Hip Hop Fridays: Hip Hop Aides Africa In The Worst Way By Kaia Niambi Shivers
I don’t know what saddens me most, hip-hop artists participating in aid-to-Africa relief concerts organized by Europeans and white Americans, or our lack of trusting and supporting aid campaigns for Africa conducted through and by African Diaspora inhabitants, particularly blacks in America — or better yet, black people getting the hell up and taking a trip to the birthplace of their lineage. You know what I mean, using the money you could’ve blown going to Miami, or the Tom Joyner cruise, to invest in a ticket to immerse in the lands housing the beginning of life and help Africa with our own damn hands.
My stomach performed whirlwinds and Capoeria spins of displeasure at the latest news blasting big international hip hop names contributing to these shows in Europe, America and mostly white venues to help stop poverty on a continent underdeveloped by the same exploitative governments. How ironic that this beautiful talent stemming origins of African blood, now sheds blood for money that will barely assist the people really suffering. If you didn’t know, international non-profits and relief aid efforts are the big money makers these days. Sick, but this society thrives off of people’s misfortune. These global tax write-offs wipe the humanity from sleeves of our existence. So the confusion of our confusion gets more chaotic.
In 2001 I was blessed and humbled. I traversed through Swaziland, South Africa, Mozambique, Nigeria and the islands of Cape Verde. Contrary to stories of rejection I’ve heard, I was welcomed and embraced by Africans. I was told, “Welcome home daughter, you came back.” I was healed beyond comparison. Indelible whips upon my back, the spiritual rope burns around my neck, and the void in my soul gradually left. I was home. Exactly like a Jew making a trek to Israel, or a proud American tracing roots to Wales, Poland and Ireland, then spending a summer in their mother countries, I was in my homeland, regardless if I got a little Cherokee blood passing through me.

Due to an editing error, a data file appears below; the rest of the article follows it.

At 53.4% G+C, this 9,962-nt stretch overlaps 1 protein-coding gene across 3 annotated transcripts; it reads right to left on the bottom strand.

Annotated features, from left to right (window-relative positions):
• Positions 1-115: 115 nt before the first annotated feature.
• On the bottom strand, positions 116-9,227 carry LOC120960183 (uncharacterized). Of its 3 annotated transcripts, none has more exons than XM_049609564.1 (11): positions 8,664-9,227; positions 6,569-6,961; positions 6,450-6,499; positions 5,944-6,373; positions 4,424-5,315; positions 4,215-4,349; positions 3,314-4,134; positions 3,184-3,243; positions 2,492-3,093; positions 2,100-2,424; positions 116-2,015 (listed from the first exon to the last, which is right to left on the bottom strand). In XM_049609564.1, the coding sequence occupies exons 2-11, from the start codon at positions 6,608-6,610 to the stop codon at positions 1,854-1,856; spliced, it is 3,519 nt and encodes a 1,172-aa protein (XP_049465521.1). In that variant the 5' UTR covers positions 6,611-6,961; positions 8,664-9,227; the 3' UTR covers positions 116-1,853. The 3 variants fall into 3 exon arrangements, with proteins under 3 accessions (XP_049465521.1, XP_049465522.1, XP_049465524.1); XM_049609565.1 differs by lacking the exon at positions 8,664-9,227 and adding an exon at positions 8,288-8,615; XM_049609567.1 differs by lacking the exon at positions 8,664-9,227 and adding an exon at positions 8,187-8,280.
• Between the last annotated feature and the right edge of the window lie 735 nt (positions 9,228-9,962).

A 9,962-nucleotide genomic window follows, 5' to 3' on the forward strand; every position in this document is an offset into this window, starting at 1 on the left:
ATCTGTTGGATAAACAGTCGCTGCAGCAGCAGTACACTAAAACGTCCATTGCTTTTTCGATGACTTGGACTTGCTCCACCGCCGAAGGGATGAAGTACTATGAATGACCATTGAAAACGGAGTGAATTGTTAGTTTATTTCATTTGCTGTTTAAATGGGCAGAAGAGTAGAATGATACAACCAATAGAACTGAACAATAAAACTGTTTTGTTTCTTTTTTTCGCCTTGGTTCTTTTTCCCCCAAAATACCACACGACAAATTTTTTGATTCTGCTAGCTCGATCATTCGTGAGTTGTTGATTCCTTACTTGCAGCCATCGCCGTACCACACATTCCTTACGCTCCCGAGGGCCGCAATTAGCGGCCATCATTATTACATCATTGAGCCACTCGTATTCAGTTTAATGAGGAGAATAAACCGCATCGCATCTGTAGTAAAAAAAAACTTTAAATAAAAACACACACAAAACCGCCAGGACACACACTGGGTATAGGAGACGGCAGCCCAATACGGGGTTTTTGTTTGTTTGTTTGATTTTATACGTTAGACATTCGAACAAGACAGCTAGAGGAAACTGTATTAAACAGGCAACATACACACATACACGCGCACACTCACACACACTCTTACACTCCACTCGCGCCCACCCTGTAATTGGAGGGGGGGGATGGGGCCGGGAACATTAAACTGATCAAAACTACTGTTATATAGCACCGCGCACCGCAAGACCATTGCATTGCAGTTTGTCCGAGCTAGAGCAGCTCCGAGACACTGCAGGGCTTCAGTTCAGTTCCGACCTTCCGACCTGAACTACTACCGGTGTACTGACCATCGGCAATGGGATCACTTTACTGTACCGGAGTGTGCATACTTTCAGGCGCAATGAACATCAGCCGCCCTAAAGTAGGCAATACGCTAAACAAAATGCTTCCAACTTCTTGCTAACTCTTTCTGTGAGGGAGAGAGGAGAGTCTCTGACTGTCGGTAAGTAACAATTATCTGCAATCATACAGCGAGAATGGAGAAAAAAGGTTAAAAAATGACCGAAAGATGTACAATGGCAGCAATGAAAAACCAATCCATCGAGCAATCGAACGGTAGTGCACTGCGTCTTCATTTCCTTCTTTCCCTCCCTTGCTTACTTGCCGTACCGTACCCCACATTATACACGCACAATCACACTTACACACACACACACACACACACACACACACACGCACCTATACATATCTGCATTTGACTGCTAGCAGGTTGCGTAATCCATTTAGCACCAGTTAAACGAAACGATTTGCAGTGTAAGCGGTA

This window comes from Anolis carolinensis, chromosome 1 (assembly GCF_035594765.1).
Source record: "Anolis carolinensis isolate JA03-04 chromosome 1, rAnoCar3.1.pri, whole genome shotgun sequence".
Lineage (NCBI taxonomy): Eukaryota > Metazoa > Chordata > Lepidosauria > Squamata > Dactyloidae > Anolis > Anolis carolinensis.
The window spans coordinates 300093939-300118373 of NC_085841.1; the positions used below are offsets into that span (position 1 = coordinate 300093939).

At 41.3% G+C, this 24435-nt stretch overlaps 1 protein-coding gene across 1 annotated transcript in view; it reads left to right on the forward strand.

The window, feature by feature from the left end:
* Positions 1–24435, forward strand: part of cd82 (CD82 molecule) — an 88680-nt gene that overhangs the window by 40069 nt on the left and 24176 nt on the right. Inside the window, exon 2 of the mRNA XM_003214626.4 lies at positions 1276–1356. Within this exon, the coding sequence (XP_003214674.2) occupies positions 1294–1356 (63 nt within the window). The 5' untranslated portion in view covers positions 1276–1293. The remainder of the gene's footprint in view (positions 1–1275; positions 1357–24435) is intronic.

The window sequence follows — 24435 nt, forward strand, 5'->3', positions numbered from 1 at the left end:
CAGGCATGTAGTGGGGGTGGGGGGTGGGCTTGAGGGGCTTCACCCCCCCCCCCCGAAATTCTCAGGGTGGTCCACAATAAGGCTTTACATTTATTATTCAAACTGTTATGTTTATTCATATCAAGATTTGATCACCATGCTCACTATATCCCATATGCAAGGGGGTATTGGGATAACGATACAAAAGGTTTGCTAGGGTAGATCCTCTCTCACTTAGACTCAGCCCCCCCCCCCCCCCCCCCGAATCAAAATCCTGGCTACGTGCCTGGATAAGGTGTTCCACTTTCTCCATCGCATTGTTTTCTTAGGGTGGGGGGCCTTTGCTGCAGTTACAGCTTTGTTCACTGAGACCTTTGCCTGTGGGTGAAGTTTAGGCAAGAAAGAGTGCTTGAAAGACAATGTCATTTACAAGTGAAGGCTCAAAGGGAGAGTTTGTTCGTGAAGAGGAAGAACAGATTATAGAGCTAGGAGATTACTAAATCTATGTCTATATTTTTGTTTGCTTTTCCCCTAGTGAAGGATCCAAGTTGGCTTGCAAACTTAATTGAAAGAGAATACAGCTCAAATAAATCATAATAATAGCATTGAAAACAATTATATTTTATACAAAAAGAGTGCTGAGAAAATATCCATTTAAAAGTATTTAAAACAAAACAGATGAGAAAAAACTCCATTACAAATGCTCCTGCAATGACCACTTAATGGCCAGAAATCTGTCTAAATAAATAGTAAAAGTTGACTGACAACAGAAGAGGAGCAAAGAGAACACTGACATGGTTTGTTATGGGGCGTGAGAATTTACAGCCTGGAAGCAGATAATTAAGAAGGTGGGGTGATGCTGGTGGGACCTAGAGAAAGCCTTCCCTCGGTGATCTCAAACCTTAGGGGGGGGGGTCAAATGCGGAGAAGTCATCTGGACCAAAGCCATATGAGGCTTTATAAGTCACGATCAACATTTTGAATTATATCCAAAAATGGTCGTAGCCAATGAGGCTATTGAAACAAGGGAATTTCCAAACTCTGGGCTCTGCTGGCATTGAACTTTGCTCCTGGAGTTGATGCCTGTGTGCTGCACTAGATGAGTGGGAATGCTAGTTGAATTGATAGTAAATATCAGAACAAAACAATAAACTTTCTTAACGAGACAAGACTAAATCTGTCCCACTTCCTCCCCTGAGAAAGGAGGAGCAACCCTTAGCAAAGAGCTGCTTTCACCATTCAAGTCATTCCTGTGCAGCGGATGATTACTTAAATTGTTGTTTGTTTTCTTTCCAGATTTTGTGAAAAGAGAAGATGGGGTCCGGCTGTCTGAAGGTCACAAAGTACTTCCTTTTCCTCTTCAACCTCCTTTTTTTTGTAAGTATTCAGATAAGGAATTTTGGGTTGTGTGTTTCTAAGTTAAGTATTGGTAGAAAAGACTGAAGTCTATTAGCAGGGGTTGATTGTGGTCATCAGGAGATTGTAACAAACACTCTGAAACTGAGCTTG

After the romance, my eyes were reinitiated into reality. My pilgrimage allowed me the blessing to dialogue with my people, our people. Our conversations were contrary to the plea and disgraceful appeals the media propagandizes. African people demand control of their destiny, as opposed of being held captive through expired medical handouts, second hand clothes, substandard clinics and dry biscuits. They want to live, love and be in their homelands without turmoil, but with dignity, peace and development that compliments their culture.
Furthermore, who in hell said that lack of paper money meant poverty? Not Africans, a land abundant in minerals, metals and stones in which paper money is valued. Isn’t it funny Africa still holds most of the world’s natural resources and is considered the poorest? So exactly, why are these so-called “first world” countries starving in natural resources claiming to aid a “poor” Africa?
That question was answered by the obvious. The people who need to speak were not there to speak for and to a depleted Africa. We were not there. Black people were not there to tell descendants of slave catchers in Togo and Dahomey, that their titles of prestige were bullshit. We were not there to rewrite the curriculums in African schools still educating youth under British, French, Dutch, German and Portuguese guidelines so we could implement the horrors of slavery. Although hundreds of slave castles dot the west and east coasts of Africa, much of the people do not know what happened to us, their lost family.
However, I was able to speak with those I came into contact for we shared a common language, it was, hip hop. All around were imitations and emulations of hip hop culture. From shanty towns in Soweto to ghettoes of Lagos, I was identified by hip hop familiarities shared in America. I had been to the Caribbean, South America and Asia by that time, and knew hip hop tidal waved through those cultures faster than a tsunami, but when I saw it in Africa, I was blown. In the mud plastered homes of Ede and Ile Ife, Nigeria, young adults and teens were speaking of Jay-Z, donning knock-off Fubu and positioning themselves in the classic hood poses when they took pictures.